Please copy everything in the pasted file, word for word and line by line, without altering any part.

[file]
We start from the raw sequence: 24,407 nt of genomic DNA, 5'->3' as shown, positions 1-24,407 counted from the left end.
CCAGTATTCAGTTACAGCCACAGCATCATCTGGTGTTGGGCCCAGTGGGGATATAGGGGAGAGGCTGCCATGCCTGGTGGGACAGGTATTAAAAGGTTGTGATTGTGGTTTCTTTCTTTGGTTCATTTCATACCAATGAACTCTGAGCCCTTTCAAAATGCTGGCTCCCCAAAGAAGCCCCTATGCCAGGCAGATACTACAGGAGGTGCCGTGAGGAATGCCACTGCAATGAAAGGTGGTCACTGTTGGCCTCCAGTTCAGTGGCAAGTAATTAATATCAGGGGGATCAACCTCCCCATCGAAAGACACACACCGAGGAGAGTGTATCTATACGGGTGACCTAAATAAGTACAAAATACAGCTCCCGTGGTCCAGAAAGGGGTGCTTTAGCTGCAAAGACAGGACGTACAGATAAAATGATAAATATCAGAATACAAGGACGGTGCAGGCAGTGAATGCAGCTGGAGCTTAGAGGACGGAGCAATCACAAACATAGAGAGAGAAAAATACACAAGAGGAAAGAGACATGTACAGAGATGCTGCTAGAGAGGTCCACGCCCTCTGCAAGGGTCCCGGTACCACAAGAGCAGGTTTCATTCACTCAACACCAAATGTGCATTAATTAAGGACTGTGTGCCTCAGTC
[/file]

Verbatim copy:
We start from the raw sequence: 24,407 nt of genomic DNA, 5'->3' as shown, positions 1-24,407 counted from the left end.
CCAGTATTCAGTTACAGCCACAGCATCATCTGGTGTTGGGCCCAGTGGGGATATAGGGGAGAGGCTGCCATGCCTGGTGGGACAGGTATTAAAAGGTTGTGATTGTGGTTTCTTTCTTTGGTTCATTTCATACCAATGAACTCTGAGCCCTTTCAAAATGCTGGCTCCCCAAAGAAGCCCCTATGCCAGGCAGATACTACAGGAGGTGCCGTGAGGAATGCCACTGCAATGAAAGGTGGTCACTGTTGGCCTCCAGTTCAGTGGCAAGTAATTAATATCAGGGGGATCAACCTCCCCATCGAAAGACACACACCGAGGAGAGTGTATCTATACGGGTGACCTAAATAAGTACAAAATACAGCTCCCGTGGTCCAGAAAGGGGTGCTTTAGCTGCAAAGACAGGACGTACAGATAAAATGATAAATATCAGAATACAAGGACGGTGCAGGCAGTGAATGCAGCTGGAGCTTAGAGGACGGAGCAATCACAAACATAGAGAGAGAAAAATACACAAGAGGAAAGAGACATGTACAGAGATGCTGCTAGAGAGGTCCACGCCCTCTGCAAGGGTCCCGGTACCACAAGAGCAGGTTTCATTCACTCAACACCAAATGTGCATTAATTAAGGACTGTGTGCCTCAGTC